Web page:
[ii]  See, for example, John McRae, Seeing Through Zen (Berkeley: University of California Press, 2003); Griffith Foulk, various articles including “Controversies Concerning the ‘Separate Transmission'” in Peter Gregory and Daniel Getz, Jr., Buddhism in the Sung (Honolulu: University of Hawaii Press, 1999), pp. 220-294; Albert Welter, The Linji Lu and the Creation of Chan Orthodoxy: The Development of Chan’s Records of Sayings Literature (New York: Oxford University Press, 2008); and Schlütter, How Zen Became Zen.  This questionable historicity is especially true for Dongshan, whose earliest extant discourse Record was not compiled until eight centuries after his death.  See William Powell, The Record of Tung-shan (Honolulu: University of Hawaii Press, 1986), pp. 3-4.  Exceptions include the Recorded Sayings texts of Huangbo and Yunmen, which were supposedly compiled by direct students of the masters.  We may note that oral traditions might sometimes be reliable, so historicity of these records can be highly suspect, but not necessarily disproved except where contradictions with reliable historical records are found.

The Recorded Sayings of Dongshan, in Chinese, Ruizhou Dongshan Liangjie Chanshi Yulu, or Dongshan Yulu for short, can be found in Taishô Shinshü Daizôkyô, 1986: 47.519b – 526b. (Tokyo: Taishô Issaikyô Kankokai, 1924-33).

[iii]  See, for examples in English, Chang Chung-yuan, trans., Original Teachings of Ch’an Buddhism (New York: Vintage Books, 1969), pp. 41-57; Wu, John, The Golden Age of Zen (Taipei: United Publishing Center, 1975), pp. 171-190; and Verdu, Alfonso, Dialectical Aspects in Buddhist Thought: Studies in Sino-Japanese Mahayana Idealism(Lawrence: Center for East Asian Studies, University of Kansas, 1974), pp. 115-187.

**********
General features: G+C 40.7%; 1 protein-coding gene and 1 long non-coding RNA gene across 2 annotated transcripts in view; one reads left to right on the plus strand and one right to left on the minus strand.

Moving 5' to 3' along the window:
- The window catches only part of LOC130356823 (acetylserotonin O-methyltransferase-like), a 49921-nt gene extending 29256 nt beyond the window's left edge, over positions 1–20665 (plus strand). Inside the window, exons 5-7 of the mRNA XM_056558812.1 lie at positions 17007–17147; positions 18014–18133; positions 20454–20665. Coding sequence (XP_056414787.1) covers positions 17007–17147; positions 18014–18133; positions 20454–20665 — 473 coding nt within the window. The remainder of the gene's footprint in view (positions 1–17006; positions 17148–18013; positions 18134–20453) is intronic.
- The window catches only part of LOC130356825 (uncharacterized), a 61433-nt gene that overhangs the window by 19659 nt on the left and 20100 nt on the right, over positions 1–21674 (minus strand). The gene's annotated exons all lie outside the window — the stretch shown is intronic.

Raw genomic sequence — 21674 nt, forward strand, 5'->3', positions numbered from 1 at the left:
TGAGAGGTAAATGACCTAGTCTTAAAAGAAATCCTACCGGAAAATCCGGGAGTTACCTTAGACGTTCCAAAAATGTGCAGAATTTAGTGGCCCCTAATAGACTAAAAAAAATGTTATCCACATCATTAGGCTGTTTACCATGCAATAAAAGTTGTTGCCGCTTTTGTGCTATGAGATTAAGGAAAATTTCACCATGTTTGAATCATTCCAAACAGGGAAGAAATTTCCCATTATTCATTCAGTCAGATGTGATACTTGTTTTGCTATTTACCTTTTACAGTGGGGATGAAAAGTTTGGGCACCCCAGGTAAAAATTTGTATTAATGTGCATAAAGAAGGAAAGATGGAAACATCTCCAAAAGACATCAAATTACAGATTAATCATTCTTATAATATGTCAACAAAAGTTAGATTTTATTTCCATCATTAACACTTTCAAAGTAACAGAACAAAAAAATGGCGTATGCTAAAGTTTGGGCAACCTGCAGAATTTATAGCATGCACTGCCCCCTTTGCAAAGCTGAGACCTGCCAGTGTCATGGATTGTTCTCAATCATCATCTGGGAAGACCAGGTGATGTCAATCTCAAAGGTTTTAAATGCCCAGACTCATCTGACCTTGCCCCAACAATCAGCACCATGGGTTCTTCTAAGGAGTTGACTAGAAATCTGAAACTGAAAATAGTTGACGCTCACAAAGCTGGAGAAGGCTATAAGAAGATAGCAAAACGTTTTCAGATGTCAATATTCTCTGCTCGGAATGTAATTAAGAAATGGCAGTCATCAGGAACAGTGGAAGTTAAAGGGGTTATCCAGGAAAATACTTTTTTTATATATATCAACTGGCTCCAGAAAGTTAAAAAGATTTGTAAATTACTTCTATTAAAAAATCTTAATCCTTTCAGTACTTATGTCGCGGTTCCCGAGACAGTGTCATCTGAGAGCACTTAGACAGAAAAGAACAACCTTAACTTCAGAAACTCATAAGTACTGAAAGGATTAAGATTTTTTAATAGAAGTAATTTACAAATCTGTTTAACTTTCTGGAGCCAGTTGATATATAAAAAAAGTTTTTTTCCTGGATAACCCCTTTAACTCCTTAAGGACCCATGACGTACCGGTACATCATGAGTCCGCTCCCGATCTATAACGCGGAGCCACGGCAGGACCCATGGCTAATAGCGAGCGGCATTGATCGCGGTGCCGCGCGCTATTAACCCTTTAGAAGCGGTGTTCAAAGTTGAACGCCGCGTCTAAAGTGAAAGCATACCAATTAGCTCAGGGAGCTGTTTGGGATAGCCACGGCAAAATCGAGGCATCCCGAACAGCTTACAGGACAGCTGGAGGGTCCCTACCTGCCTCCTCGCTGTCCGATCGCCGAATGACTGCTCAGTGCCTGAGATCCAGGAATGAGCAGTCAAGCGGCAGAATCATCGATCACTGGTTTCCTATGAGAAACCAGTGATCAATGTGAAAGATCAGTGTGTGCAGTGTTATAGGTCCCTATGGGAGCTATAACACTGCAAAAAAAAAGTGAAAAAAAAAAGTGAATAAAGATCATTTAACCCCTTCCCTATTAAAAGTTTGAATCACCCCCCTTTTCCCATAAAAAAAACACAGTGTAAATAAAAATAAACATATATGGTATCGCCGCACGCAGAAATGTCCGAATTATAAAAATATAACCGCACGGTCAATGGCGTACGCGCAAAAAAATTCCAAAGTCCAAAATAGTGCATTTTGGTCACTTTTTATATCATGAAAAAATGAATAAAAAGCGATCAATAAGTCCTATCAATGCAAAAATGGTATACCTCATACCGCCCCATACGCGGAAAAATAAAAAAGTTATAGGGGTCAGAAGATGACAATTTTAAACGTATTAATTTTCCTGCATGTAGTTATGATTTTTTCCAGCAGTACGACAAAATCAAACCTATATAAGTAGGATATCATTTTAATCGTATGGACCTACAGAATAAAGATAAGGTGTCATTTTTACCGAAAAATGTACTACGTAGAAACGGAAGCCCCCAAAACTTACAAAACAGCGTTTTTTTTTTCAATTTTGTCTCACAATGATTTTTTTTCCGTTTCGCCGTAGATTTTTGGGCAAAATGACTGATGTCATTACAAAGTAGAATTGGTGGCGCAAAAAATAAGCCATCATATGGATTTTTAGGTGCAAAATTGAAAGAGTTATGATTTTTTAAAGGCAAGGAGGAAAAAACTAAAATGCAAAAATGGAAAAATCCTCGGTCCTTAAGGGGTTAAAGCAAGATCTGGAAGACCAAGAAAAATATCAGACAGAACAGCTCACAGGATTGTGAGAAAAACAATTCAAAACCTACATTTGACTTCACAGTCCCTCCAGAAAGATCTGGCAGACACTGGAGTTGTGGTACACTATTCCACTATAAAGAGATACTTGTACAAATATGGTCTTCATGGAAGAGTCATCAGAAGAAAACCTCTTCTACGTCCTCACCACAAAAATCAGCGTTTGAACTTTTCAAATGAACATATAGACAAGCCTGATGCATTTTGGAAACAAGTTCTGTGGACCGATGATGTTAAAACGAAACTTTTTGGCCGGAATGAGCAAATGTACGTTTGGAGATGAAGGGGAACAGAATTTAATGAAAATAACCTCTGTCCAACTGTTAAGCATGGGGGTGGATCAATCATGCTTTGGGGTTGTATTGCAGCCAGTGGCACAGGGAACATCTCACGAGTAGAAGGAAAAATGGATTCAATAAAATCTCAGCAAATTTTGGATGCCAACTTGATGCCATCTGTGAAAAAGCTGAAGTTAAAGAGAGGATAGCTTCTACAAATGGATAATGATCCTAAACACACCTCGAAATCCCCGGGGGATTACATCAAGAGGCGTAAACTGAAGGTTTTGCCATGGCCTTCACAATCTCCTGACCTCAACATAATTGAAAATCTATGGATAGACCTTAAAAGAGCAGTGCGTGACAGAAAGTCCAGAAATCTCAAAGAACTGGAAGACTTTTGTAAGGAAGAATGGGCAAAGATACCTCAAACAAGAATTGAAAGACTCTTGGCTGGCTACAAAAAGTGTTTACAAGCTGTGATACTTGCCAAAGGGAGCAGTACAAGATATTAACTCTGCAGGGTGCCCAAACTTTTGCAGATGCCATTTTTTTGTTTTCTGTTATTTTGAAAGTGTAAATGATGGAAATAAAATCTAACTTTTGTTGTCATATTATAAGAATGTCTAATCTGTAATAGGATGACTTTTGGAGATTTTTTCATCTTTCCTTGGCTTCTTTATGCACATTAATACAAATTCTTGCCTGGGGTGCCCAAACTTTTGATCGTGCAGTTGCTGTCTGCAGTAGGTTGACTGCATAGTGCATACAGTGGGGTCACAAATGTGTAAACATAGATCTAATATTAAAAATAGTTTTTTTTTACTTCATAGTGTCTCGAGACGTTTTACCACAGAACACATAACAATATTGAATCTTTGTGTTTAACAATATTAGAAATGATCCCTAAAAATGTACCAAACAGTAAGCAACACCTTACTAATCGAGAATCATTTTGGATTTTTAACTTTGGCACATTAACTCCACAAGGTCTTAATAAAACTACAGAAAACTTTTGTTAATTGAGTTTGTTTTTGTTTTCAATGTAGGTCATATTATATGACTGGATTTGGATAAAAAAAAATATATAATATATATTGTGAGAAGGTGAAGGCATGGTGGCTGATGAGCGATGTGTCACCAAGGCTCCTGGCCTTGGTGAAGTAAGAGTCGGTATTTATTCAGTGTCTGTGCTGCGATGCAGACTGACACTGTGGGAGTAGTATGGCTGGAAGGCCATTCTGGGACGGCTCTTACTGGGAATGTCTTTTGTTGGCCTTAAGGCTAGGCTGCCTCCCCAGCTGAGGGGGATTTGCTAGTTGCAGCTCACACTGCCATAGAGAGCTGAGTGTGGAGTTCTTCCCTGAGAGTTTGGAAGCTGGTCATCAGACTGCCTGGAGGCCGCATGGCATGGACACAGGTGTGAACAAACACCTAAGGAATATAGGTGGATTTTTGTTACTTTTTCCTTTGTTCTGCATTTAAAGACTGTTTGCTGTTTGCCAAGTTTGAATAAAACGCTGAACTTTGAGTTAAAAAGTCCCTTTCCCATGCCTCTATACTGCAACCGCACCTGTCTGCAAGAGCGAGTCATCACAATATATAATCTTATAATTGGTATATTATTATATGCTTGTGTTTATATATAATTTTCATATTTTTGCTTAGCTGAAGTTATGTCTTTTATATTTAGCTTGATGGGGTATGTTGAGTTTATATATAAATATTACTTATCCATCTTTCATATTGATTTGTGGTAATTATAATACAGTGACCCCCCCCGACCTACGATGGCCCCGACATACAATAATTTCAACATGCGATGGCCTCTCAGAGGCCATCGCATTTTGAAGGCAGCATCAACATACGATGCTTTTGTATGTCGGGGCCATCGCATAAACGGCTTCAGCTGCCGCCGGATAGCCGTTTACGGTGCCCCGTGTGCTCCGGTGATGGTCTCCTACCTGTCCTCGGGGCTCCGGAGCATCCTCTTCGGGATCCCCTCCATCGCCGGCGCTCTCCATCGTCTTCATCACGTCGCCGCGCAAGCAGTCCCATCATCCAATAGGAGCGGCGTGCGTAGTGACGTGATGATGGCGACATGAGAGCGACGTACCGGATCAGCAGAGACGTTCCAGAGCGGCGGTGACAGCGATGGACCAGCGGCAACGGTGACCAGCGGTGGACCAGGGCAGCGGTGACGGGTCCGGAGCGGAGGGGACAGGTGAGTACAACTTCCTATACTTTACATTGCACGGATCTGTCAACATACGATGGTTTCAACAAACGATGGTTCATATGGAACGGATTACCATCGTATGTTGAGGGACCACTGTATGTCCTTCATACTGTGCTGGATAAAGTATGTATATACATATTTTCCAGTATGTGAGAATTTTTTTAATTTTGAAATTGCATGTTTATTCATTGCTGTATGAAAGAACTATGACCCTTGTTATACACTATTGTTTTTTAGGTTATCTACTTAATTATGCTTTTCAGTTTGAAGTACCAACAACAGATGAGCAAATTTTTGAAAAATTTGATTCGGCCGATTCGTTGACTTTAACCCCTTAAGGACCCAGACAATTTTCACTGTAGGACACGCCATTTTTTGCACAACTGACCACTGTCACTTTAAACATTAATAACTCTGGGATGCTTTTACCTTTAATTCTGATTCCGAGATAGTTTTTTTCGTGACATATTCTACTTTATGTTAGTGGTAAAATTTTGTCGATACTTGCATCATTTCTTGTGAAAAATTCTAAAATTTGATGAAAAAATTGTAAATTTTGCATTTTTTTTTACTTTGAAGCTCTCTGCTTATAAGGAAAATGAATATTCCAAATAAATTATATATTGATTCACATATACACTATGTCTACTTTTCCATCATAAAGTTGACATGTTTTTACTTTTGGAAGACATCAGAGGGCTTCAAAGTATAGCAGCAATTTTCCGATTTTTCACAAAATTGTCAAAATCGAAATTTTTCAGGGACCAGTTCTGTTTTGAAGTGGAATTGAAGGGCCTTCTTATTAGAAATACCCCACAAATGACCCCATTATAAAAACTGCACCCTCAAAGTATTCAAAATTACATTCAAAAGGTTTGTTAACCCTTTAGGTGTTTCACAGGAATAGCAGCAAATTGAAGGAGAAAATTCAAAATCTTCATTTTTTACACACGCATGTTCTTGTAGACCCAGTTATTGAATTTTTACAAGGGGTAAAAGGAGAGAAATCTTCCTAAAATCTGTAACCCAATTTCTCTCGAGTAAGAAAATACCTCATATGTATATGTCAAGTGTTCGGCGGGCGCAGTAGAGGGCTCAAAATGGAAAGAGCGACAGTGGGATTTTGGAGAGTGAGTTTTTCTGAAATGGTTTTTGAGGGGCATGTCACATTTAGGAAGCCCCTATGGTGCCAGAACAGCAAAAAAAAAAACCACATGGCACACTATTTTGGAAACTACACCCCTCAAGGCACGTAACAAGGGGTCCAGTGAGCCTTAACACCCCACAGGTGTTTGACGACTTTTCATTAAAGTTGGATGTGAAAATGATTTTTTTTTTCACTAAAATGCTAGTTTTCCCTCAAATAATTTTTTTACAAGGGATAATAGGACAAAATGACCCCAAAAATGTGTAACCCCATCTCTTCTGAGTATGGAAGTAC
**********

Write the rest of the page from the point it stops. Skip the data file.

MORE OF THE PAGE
[iv]  Wu, The Golden Age of Zen, p. 177.

[v]  Sangharakshita, The Eternal Legacy (London: Tharpa Publications, 1985), pp. 218-220, which includes citations from the Lankavatara Sštra.

[vi]  Powell, The Record of Tung-shan, pp. 23-25; Taishô 1986: 47.519b-c.  See also Wu, Yi, The Mind of Chinese Ch’an (Zen): The Ch’an School Masters and Their Kung-ans (San Francisco: Great Learning Publishing Company, 1989), pp. 99-101.

[vii]  Powell, The Record of Tung-shan, p. 24; Taishô 1986: 47.519b.

[viii]  For Zhanran, see Linda Penkower, “T’ien-t’ai During the T’ang Dynasty: Chan-jan and the Sinification of Buddhism” Ph.D. Dissertation, Columbia University, 1993; and Robert Sharf, “How to Think with Chan Gong’an” in Charlotte Furth, Judith Zeitlin, and Ping-chen Hsiung, ed. Thinking With Cases: Specialist Knowledge in Chinese Cultural History(Honolulu: University of Hawaii Press, 2007), pp. 213-214.

[ix]   Robert Sharf, Coming to Terms with Chinese Buddhism: A Reading of the Treasure Store Treatise (Honolulu: University of Hawai’i Press, 2002), p. 247.

[x]  Sharf, “How to Think with Chan Gong’an,” p. 212.  This article by Sharf has a thorough discussion of the history of this discussion.

[xi]  See Jacqueline Stone, Original Enlightenment and the Transformation of Medieval Japanese Buddhism (Honolulu: University of Hawaii Press, 1999), pp. 9, 14, 170; and Penkower, “T’ien-t’ai During the T’ang Dynasty: Chan-jan and the Sinification of Buddhism,” pp. 371, 404, 430 n.68.

[xii]  Sharf, “On the Buddha-nature of Insentient Things: How to Think about a Ch’an Kung-an”, section II of online, preliminary version of portions of the already cited essay, second to last paragraph <http://kr.buddhism.org/zen/koan/Robert_Sharf-e.htm>.

[xiii] Sharf, “How to Think with Chan Gong’an,” p. 222.

[xiv]  Ibid., p. 216.

[xv]  Ibid., p. 220.

[xvi]  Powell, The Record of Tung-shan, p. 25; Taishô 1986: 47.519c.

[xvii]  Powell, The Record of Tung-shan, p. 26; Taishô 1986: 47.519c-520a.

[xviii]  Powell, The Record of Tung-shan, p. 26; Taishô 1986: 47.520a.